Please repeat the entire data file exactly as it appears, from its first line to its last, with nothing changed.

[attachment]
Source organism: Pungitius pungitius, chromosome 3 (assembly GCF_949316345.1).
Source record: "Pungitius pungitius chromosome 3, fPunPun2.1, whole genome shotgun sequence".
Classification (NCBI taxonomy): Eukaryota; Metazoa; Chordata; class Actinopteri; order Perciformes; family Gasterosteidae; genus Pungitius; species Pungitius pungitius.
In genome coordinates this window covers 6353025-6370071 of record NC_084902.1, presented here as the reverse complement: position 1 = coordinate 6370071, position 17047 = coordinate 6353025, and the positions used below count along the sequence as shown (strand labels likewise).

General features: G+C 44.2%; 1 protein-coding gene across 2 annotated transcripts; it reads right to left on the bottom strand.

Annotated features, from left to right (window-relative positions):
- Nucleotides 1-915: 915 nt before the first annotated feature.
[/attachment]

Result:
Source organism: Pungitius pungitius, chromosome 3 (assembly GCF_949316345.1).
Source record: "Pungitius pungitius chromosome 3, fPunPun2.1, whole genome shotgun sequence".
Classification (NCBI taxonomy): Eukaryota; Metazoa; Chordata; class Actinopteri; order Perciformes; family Gasterosteidae; genus Pungitius; species Pungitius pungitius.
In genome coordinates this window covers 6353025-6370071 of record NC_084902.1, presented here as the reverse complement: position 1 = coordinate 6370071, position 17047 = coordinate 6353025, and the positions used below count along the sequence as shown (strand labels likewise).

General features: G+C 44.2%; 1 protein-coding gene across 2 annotated transcripts; it reads right to left on the bottom strand.

Annotated features, from left to right (window-relative positions):
- Nucleotides 1-915: 915 nt before the first annotated feature.